September/October 2015View All Issues
Over the course of their careers, most psychotherapists discover that to be genuinely helpful they must learn to do something more than simply wield a set of highly specialized professional skills. But what exactly is this “something” that’s both the bedrock of therapy and the energy that propels it forward?
Facing Our Dark Side
Some Forms of Self-Compassion Are Harder than Others
Achieving a genuine state of self-compassion is a more challenging undertaking than many realize. Far from a little feel-better incantation you offer yourself when stressed, it’s a journey into multiple parts of yourself that may include the good, the bad, the ugly, the confused, the frightened, and the abandoned. Read More
Inside the Heart of Healing
When Moment-to-Moment Awareness Isn't Enough
As the mindfulness movement sweeps through our field, many therapists are discovering that traditional contemplative practices grounded in detached self-observation have limits. When we’re overwhelmed with intense and disturbing emotions, just observing moment-to-moment experience is often not enough. Read More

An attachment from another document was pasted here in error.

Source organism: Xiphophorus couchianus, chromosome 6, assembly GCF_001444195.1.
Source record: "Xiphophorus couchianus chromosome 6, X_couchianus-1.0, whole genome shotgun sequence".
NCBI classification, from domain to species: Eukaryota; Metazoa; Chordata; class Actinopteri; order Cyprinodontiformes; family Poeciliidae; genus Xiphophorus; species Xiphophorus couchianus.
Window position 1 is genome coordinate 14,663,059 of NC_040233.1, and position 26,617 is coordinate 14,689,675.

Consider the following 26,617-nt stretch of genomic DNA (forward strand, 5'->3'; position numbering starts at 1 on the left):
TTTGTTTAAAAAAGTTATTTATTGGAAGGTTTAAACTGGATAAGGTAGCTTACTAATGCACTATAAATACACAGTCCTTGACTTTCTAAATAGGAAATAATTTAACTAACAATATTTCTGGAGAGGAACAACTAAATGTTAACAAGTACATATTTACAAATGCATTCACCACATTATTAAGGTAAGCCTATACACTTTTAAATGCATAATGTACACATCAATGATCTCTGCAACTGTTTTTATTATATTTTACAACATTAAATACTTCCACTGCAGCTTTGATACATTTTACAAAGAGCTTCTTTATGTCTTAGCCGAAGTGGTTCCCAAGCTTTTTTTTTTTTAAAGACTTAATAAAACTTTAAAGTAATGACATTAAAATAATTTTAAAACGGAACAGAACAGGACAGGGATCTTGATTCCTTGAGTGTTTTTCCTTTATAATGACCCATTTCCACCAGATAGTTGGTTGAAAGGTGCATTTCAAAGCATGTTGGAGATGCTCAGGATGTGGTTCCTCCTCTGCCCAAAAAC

The 5 Myths of Self-Compassion
What Keeps Us from Being Kinder to Ourselves?
There’s now a growing body of research demonstrating that relating to ourselves in a kind, friendly manner is essential for emotional wellbeing. More pointedly, research proves false many of the common myths about self-compassion that keep us trapped in the prison of relentless self-criticism. Read More
Don’t Hit Your Sister!
Understanding the complexities of moral development
It’s Not about the Diet
Building a healthy relationship with food
Developing a mindset for life
Life after Trauma
What are the possibilities for post-traumatic growth?
A Palm under the Moon
A grandpa’s love story